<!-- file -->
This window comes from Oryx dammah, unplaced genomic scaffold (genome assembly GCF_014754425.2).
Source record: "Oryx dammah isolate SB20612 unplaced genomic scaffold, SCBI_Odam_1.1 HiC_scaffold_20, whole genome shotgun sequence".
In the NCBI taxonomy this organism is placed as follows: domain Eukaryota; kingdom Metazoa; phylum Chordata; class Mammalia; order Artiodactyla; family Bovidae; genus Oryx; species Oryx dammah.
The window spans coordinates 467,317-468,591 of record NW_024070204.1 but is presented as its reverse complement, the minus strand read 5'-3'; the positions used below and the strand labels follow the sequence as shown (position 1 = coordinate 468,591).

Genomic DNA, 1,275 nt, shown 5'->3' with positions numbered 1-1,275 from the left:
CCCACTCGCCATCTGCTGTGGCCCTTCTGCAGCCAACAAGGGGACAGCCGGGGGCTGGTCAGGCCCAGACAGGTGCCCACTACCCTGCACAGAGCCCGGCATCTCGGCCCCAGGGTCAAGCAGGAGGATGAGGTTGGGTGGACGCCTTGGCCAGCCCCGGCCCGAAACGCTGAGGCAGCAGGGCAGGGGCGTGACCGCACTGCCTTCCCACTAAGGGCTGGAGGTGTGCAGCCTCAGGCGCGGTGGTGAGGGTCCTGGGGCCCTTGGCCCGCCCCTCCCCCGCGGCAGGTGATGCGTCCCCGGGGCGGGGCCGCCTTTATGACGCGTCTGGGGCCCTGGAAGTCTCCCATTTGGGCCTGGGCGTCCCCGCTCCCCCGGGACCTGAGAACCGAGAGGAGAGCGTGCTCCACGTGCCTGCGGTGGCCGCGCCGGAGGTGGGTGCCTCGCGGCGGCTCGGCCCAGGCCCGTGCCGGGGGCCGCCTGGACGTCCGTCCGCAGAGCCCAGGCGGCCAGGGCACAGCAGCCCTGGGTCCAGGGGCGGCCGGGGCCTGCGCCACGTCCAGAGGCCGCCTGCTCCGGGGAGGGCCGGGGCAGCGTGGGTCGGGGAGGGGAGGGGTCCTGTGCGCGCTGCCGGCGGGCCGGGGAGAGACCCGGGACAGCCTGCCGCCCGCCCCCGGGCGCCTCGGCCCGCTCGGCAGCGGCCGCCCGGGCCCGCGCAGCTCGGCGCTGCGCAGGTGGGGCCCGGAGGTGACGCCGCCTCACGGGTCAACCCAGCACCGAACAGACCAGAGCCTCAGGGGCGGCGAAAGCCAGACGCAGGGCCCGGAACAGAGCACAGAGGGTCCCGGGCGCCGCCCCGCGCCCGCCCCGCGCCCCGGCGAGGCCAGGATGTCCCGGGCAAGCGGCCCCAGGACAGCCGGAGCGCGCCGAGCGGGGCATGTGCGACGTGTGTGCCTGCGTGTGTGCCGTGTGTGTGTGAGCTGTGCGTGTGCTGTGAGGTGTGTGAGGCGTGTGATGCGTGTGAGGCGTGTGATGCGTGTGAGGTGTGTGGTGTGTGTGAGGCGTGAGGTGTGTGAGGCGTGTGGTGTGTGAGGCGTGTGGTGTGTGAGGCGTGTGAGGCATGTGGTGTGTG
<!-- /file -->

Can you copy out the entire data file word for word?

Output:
This window comes from Oryx dammah, unplaced genomic scaffold (genome assembly GCF_014754425.2).
Source record: "Oryx dammah isolate SB20612 unplaced genomic scaffold, SCBI_Odam_1.1 HiC_scaffold_20, whole genome shotgun sequence".
In the NCBI taxonomy this organism is placed as follows: domain Eukaryota; kingdom Metazoa; phylum Chordata; class Mammalia; order Artiodactyla; family Bovidae; genus Oryx; species Oryx dammah.
The window spans coordinates 467,317-468,591 of record NW_024070204.1 but is presented as its reverse complement, the minus strand read 5'-3'; the positions used below and the strand labels follow the sequence as shown (position 1 = coordinate 468,591).

Genomic DNA, 1,275 nt, shown 5'->3' with positions numbered 1-1,275 from the left:
CCCACTCGCCATCTGCTGTGGCCCTTCTGCAGCCAACAAGGGGACAGCCGGGGGCTGGTCAGGCCCAGACAGGTGCCCACTACCCTGCACAGAGCCCGGCATCTCGGCCCCAGGGTCAAGCAGGAGGATGAGGTTGGGTGGACGCCTTGGCCAGCCCCGGCCCGAAACGCTGAGGCAGCAGGGCAGGGGCGTGACCGCACTGCCTTCCCACTAAGGGCTGGAGGTGTGCAGCCTCAGGCGCGGTGGTGAGGGTCCTGGGGCCCTTGGCCCGCCCCTCCCCCGCGGCAGGTGATGCGTCCCCGGGGCGGGGCCGCCTTTATGACGCGTCTGGGGCCCTGGAAGTCTCCCATTTGGGCCTGGGCGTCCCCGCTCCCCCGGGACCTGAGAACCGAGAGGAGAGCGTGCTCCACGTGCCTGCGGTGGCCGCGCCGGAGGTGGGTGCCTCGCGGCGGCTCGGCCCAGGCCCGTGCCGGGGGCCGCCTGGACGTCCGTCCGCAGAGCCCAGGCGGCCAGGGCACAGCAGCCCTGGGTCCAGGGGCGGCCGGGGCCTGCGCCACGTCCAGAGGCCGCCTGCTCCGGGGAGGGCCGGGGCAGCGTGGGTCGGGGAGGGGAGGGGTCCTGTGCGCGCTGCCGGCGGGCCGGGGAGAGACCCGGGACAGCCTGCCGCCCGCCCCCGGGCGCCTCGGCCCGCTCGGCAGCGGCCGCCCGGGCCCGCGCAGCTCGGCGCTGCGCAGGTGGGGCCCGGAGGTGACGCCGCCTCACGGGTCAACCCAGCACCGAACAGACCAGAGCCTCAGGGGCGGCGAAAGCCAGACGCAGGGCCCGGAACAGAGCACAGAGGGTCCCGGGCGCCGCCCCGCGCCCGCCCCGCGCCCCGGCGAGGCCAGGATGTCCCGGGCAAGCGGCCCCAGGACAGCCGGAGCGCGCCGAGCGGGGCATGTGCGACGTGTGTGCCTGCGTGTGTGCCGTGTGTGTGTGAGCTGTGCGTGTGCTGTGAGGTGTGTGAGGCGTGTGATGCGTGTGAGGCGTGTGATGCGTGTGAGGTGTGTGGTGTGTGTGAGGCGTGAGGTGTGTGAGGCGTGTGGTGTGTGAGGCGTGTGGTGTGTGAGGCGTGTGAGGCATGTGGTGTGTG